"They weren't Scottsdale cougars, they were hyenas," Sara observes as we leave the second stop of Friday evening, "They weren't even from Scottsdale." She is giving Emaad and I a tour of the night gathering places of Scottsdale's beautiful people. Her observation is well taken, as there are several women trying to contain too much flesh with too little fabric. But we have had a drink and a bite to eat and we are ready for more nightlife.
Our next stop, the Ocean Club (the Pacific Ocean is 300 miles away, so why the name?), is quite different. It is located in Scottsdale's version of San Jose's Santana Row. Walking in is like being in a movie. The main floor is a couple of steps down, so we can see the entire floor. It's packed, with a small band playing on the left, tables on several tiers to the right, and a semi-circular bar protruding from the back wall. As in a movie, the crowd seems to part as we make our way to the bar. Drinks in hand, we observe the groups and couples around us. A younger woman sits with an older man next to the piano. His hands rub the outside of her thighs; her hands massage the tops of his. She slips a $20 into the tip jar for the band. I don't see if it came from her purse or his wallet. We speculate on the nature of their relationship. Greg, Sara's husband joins us at the Ocean Club. After another drink or two, the band with lead male singer Giovanni winds up its sets, and we call it a night.
Earlier on Friday, Emaad and I had take a road trip to Sedona to view the red rocks, hike a bit and visit the vortexes to recharge our . . . whatever energy one gets from vortexes. Sedona is crowded and while we get close to a couple of the vortex locations, we never quite get centered on one. But the scenery is good and we have a tasty lunch, including cactus fries, at the Cowboy Club Grille. We stop at a craft fair in a parking lot in Oak Creek, just south of Sedona, where a vendor tries in vain to sell us crystals, "you put this next to your bed and it blocks the harmful rays from your cell phone while you sleep. And it cures headaches, too."
Saturday Sara takes us on a quick tour of her horse-friendly neighborhood and points out Hoover to us when we drive by where he lives. Hoover is a Bactrian (two-humped) camel. When we ask why anyone would own a camel, Sara gives the obvious answer, "Because they can."
Dam Nice Run
Emaad and I are up early for our drive to Lake Pleasant Regional Park, where the Dam Good Runs are being held. There are five of them: 40 Km (Dam Insane), which I am doing; the 26 Km (Dam Crazy), which Emaad is doing; the 13 Km (Dam Tough) which Sara is doing, and the 4 Mile (Dam Challenging) and 2 Mile (Dam Fun).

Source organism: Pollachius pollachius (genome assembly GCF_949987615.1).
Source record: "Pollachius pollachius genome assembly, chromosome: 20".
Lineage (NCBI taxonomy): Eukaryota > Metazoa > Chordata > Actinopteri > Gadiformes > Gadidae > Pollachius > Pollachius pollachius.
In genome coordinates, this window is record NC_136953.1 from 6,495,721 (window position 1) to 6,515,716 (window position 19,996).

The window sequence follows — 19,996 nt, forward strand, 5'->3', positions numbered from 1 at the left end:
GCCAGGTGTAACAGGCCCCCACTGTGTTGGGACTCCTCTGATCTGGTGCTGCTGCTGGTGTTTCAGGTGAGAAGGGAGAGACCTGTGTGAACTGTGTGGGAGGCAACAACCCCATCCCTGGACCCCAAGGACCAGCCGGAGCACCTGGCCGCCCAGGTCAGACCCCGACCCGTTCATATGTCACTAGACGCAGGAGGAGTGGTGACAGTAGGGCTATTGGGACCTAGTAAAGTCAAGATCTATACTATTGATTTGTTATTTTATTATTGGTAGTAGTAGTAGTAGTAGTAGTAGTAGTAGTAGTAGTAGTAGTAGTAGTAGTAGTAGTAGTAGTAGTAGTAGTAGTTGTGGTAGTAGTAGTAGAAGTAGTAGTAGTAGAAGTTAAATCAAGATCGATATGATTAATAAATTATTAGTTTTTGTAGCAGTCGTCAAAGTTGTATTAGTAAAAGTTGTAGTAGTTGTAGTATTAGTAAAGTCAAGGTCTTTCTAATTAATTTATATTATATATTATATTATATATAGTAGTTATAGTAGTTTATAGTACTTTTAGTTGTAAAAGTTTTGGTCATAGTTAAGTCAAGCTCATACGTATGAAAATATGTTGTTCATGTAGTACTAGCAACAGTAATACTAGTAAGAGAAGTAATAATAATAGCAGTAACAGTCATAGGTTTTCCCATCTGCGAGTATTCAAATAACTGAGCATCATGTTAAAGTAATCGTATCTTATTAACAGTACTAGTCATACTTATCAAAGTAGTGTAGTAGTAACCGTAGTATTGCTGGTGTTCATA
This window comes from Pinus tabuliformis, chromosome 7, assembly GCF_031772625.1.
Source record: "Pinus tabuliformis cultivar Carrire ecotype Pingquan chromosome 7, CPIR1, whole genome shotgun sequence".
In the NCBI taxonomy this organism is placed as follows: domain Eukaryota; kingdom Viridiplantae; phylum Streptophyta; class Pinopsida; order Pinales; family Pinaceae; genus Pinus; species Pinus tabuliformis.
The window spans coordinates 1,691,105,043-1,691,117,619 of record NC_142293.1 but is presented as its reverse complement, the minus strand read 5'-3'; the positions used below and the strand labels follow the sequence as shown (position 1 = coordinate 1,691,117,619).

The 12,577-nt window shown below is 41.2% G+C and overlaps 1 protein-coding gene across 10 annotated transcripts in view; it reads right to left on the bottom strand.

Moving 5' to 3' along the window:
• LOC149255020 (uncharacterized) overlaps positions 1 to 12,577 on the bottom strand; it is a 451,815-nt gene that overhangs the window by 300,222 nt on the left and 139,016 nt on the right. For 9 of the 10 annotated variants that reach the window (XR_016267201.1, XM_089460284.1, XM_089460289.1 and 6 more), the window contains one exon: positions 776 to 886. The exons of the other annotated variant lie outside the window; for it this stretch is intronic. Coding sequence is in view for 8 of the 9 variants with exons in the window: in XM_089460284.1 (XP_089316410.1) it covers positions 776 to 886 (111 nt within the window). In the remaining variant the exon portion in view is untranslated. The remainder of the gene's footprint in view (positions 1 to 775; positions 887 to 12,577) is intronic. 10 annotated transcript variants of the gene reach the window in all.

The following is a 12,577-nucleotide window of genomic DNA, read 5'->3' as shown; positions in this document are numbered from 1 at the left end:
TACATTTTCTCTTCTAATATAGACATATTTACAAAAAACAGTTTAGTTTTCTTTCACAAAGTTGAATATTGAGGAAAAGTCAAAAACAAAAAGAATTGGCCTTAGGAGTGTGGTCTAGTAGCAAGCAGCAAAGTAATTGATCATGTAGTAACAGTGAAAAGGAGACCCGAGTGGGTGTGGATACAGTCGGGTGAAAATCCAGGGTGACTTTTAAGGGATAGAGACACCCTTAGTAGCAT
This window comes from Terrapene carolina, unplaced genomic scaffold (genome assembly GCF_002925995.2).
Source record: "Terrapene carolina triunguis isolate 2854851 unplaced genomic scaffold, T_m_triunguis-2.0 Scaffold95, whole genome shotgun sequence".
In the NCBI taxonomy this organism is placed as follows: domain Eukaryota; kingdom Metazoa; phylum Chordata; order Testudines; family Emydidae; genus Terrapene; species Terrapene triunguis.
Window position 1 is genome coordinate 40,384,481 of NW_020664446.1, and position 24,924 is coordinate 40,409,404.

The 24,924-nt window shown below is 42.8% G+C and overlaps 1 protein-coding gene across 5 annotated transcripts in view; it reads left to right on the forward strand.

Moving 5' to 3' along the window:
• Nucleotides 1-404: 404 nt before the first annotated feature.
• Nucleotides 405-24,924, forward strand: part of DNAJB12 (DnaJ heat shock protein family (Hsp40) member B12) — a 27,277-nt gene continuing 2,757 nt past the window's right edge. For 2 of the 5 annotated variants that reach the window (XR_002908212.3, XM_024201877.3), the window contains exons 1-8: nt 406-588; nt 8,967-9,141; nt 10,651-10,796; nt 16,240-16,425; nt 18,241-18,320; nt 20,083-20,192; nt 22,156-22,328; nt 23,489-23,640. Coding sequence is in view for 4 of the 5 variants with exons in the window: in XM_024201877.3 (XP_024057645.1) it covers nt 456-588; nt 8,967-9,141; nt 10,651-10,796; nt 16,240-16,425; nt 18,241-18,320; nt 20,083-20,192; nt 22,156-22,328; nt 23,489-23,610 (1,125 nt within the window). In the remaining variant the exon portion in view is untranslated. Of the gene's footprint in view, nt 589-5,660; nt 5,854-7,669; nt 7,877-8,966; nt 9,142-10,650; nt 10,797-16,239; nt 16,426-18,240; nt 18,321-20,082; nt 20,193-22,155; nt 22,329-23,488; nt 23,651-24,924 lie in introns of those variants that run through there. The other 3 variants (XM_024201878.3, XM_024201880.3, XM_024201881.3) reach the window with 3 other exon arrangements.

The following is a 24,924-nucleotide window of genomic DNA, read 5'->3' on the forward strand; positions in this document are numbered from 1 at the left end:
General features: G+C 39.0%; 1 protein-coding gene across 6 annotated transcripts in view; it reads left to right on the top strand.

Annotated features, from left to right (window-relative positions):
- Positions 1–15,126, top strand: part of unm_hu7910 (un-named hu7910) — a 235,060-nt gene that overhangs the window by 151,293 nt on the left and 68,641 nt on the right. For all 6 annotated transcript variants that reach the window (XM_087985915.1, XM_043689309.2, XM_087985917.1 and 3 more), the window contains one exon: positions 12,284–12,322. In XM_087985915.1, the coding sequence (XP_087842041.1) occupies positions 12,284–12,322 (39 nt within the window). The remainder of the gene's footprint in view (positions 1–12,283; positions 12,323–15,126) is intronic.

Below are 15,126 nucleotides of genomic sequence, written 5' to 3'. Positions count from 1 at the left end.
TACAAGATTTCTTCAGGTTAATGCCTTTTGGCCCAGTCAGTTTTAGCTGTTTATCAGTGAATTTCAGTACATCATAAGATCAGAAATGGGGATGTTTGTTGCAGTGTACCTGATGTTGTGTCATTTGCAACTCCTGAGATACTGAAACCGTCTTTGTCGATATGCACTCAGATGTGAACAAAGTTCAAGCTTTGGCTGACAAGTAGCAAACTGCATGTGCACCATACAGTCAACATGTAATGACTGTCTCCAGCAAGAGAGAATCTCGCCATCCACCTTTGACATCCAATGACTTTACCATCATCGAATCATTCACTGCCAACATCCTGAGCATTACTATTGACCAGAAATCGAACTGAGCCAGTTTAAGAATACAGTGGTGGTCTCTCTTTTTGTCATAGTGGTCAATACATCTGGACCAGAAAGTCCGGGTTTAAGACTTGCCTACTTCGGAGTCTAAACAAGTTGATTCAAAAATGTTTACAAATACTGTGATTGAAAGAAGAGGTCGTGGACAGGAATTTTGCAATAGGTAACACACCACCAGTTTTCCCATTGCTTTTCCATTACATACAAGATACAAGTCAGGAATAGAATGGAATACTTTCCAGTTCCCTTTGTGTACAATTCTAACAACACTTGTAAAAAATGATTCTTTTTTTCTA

|Emaad and I at the Start/Finish Line Pre-race|
Since we arrive for the first race we park less than 50 yards from the start, pick up our bibs, slather on sunscreen and watch the sun come up over the mountains to the east of the lake. It is sunny but the temerature is in the upper 60s, although we know that won't last long.
At 6:30 the sixty-one 40K runners set off. The 26K starts a half hour later and the 13K 30 minutes after that, so I won't see Emaad and Sara during my run. I'm comfortably near the back of the group.
We run on a road and then over the New Waddell Dam, built in 1993. The first dam was begun in 1895 and finished in 1927 and each subsequent has gotten longer and higher. The dam is generally not open for traversing. A road continues on the other side, and after about two miles of pavement, we double back on the other side of a fence on the dirt trail. A left turn takes us onnto the Maricopa Trail and down a dry wash away from the dam. Some gentle up and down for a few miles takes us to Agua Fria aid station (mile 5.3). I get there in 1:02, drink some water, eat some chips and M&Ms and move on. I'm surprised to see a timing mat there, something unusual for a trail run.
|Typical Trail Scenery with Saguaro Cactus|
The trail crosses the Agua Fria River on a small wooden bridge, more like some planks, through dense overgrowth. It is a bit of a run through a jungle as the growth forms a canopy over the trail and the temperature is appreciably cooler. But that lasts for only 50 yards or so and we come out on the Old Lake Pleasant Road, run uphill on it for a short bit and cross it onto the Beardsley Trail on the other side.